The fundamental to calculate log in R is by using the log() method in the format of log(value, base) that returns the logarithm of the value in the base.

The log() is a built-in R function that calculates logarithms. It calculates natural logarithms by default. The log10() function calculates common (i.e., base 10) logarithms. The log2() function computes binary (i.e., base 2) logarithms.

The general form log(x, base) calculates logarithms with base.

The log1p(x) function calculates accurately also for |x| << 1.

The exp() function calculates the exponential function.

The expm1(x) function calculates accurately for |x| << 1.

### Syntax of log()

``log(x, base)``

### Parameters

1. x – It is numeric to which log has to be computed
2. base – It is the base of the log.

### Example

Let’s find the natural log of 11 using the log() function.

``````data <- log(11)
cat("The natural logarithm of 11 is: ")
cat(data)``````

#### Output

``The natural logarithm of 11 is: 2.397895``

## Plotting the log()

The most used plotting function in R programming is the plot() function. It is a generic function that has many methods called according to the type of object passed to the plot().

Open the rstudio and write the following code.

``````data <- seq(0, 100, by = 0.1)
plot(data, log(data), typ = "l", col = "red")``````

#### Output ## Find the log of the vector sequence.

To find the log of vector sequence, pass the vector to the log() function. Before that, you have to create a vector sequence if it is not available to you. Let’s create a vector sequence for our example.

``````vc <- (rep(1:5))
cat("The vector sequence is: ")
cat(vc, "\n")``````

It will give us the following sequence.

``The vector sequence is: 1 2 3 4 5``

To find the log, pass the sequence to a log() function.

``````vc <- (rep(1:5))
cat("The vector sequence is: ")
cat(vc, "\n")
cat("Find the log() of vector sequence is: ")
cat(log(vc))
``````

#### Output

``````The vector sequence is: 1 2 3 4 5
Find the log() of vector sequence is: 0 0.6931472 1.098612 1.386294 1.609438
``````

## Specify the log base in R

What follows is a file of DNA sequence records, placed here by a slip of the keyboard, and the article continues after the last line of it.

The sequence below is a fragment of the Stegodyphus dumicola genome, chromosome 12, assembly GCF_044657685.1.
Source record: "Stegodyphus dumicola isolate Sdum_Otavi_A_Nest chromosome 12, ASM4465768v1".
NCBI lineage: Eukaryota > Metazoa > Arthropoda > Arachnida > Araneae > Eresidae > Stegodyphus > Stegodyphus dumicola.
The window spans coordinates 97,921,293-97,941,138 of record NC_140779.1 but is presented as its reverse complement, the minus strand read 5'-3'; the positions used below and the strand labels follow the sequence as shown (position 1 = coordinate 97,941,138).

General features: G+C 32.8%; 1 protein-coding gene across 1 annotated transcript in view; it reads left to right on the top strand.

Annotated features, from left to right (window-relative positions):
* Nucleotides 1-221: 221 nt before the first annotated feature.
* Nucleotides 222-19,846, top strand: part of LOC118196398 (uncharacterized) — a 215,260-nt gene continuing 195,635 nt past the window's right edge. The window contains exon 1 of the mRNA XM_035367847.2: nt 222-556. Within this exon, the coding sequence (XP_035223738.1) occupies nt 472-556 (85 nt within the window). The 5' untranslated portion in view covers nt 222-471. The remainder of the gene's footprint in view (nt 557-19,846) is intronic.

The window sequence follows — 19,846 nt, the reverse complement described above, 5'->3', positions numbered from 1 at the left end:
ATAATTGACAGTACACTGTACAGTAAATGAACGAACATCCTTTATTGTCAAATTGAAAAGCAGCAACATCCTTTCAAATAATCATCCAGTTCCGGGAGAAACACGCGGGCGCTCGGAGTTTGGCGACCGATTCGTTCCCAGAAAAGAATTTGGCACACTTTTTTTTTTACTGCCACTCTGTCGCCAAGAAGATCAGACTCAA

You can specify the base of the log bypassing the second parameter to the log() function.

Let’s find the logarithmic value of the number or vector to the base 3.

``````data <- log(11, 3)
cat("The log() function in R with base 3: ")
cat(data)``````

#### Output

``The log() function in R with base 3: 2.182658``

Let’s find the log of vector sequence to the base 3.

``````vc <- (rep(1:5))
cat("The vector sequence is: ")
cat(vc, "\n")
cat("Find the log(vc, 3) of vector sequence is: ")
cat(log(vc, 3))
``````

#### Output

``````The vector sequence is: 1 2 3 4 5
Find the log(vc, 3) of vector sequence is: 0 0.6309298 1 1.26186 1.464974``````

## log2() function in R

To calculate the log value with the base 2, use the log2() function.

``````data <- log2(11)
cat("The log2() value of 11 is: ")
cat(data) ``````

#### Output

``The log2() value of 11 is: 3.459432``

Let’s find the log of vector sequence to the base 2.

``````vc <- (rep(1:5))
cat("The vector sequence is: ")
cat(vc, "\n")
cat("Find the log2() of vector sequence is: ")
cat(log2(vc))``````

#### Output

``````The vector sequence is: 1 2 3 4 5
Find the log2() of vector sequence is: 0 1 1.584963 2 2.321928``````

## log10() function in R

To calculate the log value with the base 10, use the log10() function.

``````data <- log10(11)
cat("The log10() value of 11 is: ")
cat(data)``````

#### Output

``The log10() value of 11 is: 1.041393``

Let’s find the log of vector sequence to the base 10.

``````vc <- (rep(1:5))
cat("The vector sequence is: ")
cat(vc, "\n")
cat("Find the log10() of vector sequence is: ")
cat(log10(vc))``````

#### Output

``````The vector sequence is: 1 2 3 4 5
Find the log10() of vector sequence is: 0 0.30103 0.4771213 0.60206 0.69897``````

## Find the log of the column in DataFrame

You can calculate the log of the data frame column in R using the log() function. Let’s create a data frame and calculate the log of one of the data frame’s columns.

``````gaming <- data.frame(console_name = c("Playstation", "XBOX S"),
console_price = c(399, 299),
game_name = c("Spiderman", "Forza Motors"))

print(gaming)``````

#### Output

``````    console_name        console_price      game_name
1   Playstation            399             Spiderman
2   XBOX S                 299             Forza Motors
``````

Let’s find the log values of the console_price column.

``````gaming <- data.frame(console_name = c("Playstation", "XBOX S"),
console_price = c(399, 299),
game_name = c("Spiderman", "Forza Motors"))

print(gaming)
gaming\$price_log <- log(gaming\$console_price)
print(gaming)``````

#### Output

``````     console_name   console_price     game_name
1    Playstation         399          Spiderman
2    XBOX S              299          Forza Motors
console_name    console_price    game_name     price_log
1    Playstation         399          Spiderman      5.988961
2    XBOX S              299          Forza Motors   5.700444``````

In this output, you can see that we have appended one more column called price_log, whose values are the log of a console_price column. So this is how you can use the log() function in R DataFrame.

That is it for the R log() function example.

Categories R